Handling the challenges of COVID-19 has been tricky for brands, especially those that rely on humorous ads. During the initial surge of cases, playful brands like Wendy's and Denny's went dark on social media for several weeks. Coors Light pulled its "Working Remotely" ad before it even aired for fear of appearing insensitive about the current situation.
While restrictions lift in some places, the pandemic is far from over. COVID-19 has impacted many people in negative ways, so it can be a sensitive topic. While it's important to provide laughter in trying times, the subject has to be approached respectfully.
Should your brand's creative abandon all attempts at humor for the time being? Or is it a good time to start using humor in your ads? The answer is not going to be the same for each brand. Consider your brand's identity and the intent behind the humor before moving forward with this type of ad.
Potential Problems with Humorous Ads
Even with harmless intentions, sometimes humorous ads can cause more harm than good. In a time when consumers are scared and confused, companies making light of the situation could be seen as insensitive. This is the reason why several brands like KFC and Hershey's dropped humorous ads in the wake of COVID-19.
This doesn't mean that all brands should stop using humorous ads entirely. Denny's posted a set of silly Zoom backgrounds on its Twitter account. Steak-umm released a series of tweets poking fun at widespread misinformation about the coronavirus. Both of these brands' creative campaigns were met with positivity from audiences.
What sets Denny's and Steak-umm apart from other brands is their humorous history. Steak-umm also tweeted that it will "continue preaching from the frozen meat pulpit", reminding its audience of the brand's voice. Since the audience was already familiar with the brand's funny persona, even jokes about serious subjects didn't cause offense.
Humor Can Heal
It's important not to underestimate the therapeutic powers of humor. According to mental health experts, comedy can calm one's nerves and decrease the amount of stress hormones in the body. While low-stress levels keep you in a better mood, they're also important for your physical and mental health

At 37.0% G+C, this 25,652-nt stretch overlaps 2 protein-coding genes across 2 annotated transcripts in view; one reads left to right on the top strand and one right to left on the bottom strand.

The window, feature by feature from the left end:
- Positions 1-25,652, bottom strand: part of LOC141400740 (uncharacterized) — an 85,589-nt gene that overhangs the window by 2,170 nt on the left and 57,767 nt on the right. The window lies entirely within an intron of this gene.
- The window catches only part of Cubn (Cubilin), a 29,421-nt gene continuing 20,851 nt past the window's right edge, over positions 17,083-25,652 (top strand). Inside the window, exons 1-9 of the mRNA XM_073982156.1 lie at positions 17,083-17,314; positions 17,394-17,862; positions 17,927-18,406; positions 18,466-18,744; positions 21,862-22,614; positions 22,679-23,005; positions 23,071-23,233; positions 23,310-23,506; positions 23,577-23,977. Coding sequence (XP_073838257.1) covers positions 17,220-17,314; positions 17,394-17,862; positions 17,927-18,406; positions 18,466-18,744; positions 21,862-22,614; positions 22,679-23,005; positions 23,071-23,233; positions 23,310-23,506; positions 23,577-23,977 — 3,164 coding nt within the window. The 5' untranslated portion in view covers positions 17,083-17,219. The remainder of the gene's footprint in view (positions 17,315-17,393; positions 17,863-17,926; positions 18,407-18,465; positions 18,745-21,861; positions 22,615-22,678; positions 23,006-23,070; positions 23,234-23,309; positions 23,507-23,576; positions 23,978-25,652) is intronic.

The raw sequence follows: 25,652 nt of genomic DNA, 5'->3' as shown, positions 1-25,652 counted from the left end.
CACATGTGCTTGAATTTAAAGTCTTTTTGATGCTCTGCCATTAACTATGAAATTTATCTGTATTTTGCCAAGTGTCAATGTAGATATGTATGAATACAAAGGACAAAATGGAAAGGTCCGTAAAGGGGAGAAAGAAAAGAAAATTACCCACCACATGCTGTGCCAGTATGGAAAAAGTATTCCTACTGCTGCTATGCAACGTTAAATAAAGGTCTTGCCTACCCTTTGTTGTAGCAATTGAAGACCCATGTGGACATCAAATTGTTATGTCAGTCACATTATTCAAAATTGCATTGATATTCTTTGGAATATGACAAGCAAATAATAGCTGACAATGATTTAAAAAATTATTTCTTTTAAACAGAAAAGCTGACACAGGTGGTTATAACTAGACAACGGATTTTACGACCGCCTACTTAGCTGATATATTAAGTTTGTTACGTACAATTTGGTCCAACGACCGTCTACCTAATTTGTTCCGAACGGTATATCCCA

Research has shown that elevated stress levels can lead to a weakened immune system. No one wants to become more vulnerable to illness, especially during a pandemic. A playful ad from a famously humorous brand can give consumers a much-needed sense of comfort and familiarity. However, even the most beloved brands need to be careful with the execution of these ads.
Avoid Crossing the Line
At this time, humorous ads should revolve around common struggles to avoid alienating customers. Frequently washing your hands and staying six feet apart is recommended for everyone to stay healthy during the COVID-19 outbreak. Arby's "#SocialDistancingHat" tweet is respectful, comical, and relatable to all consumers.
However, keep certain boundaries in mind while crafting your brand's advertising campaigns. Some consumers have been affected more severely by COVID-19 than others. If an ad pokes fun at the illness itself, it can offend some consumers and potentially hurt that brand's reputation.
Problems can also arise if a brand tries to create content that doesn't fit its established persona. If a brand's identity is usually more serious, its audience may see these attempts at humor as inappropriate or offensive. A brand without much experience in humorous content may also unintentionally alienate its audiences. For the time being, it may be best to leave pandemic-related jokes to brands that already have an established comedic tone.
Developing Humor for a Serious Brand
Even if your brand's persona is more professional, it's still possible to make customers smile during these challenging times. While COVID-19 is an important subject, you can still create humorous ads that don't mention it. A recent commercial for M&M's, planned well before the pandemic, still managed to connect with consumers despite the health crisis.
Your brand may also spark joy from its audience by poking a little fun at itself. Smirnoff's recent ad demonstrates this perfectly. While it was initially supposed to encourage summer parties, it humorously shows the main actor hanging out from home instead. Even though it emphasizes the appeal of self-isolation, the ad doesn't mention it directly.
Staying Connected in a Difficult Time
When the pandemic started, there was a rush among advertisers to cement a sense of "unity" between them and their customers. Brands known for humor can still incite laughter from their customers while pushing the message of staying connected. Budweiser's most recent ad is an excellent example of this.
This ad provides humor with a familiar catchphrase while remaining respectful about current events. Even in this difficult situation, humor is generally still acceptable in ads. However, it has to fit the brand's persona and focus on the commonalities of its audience.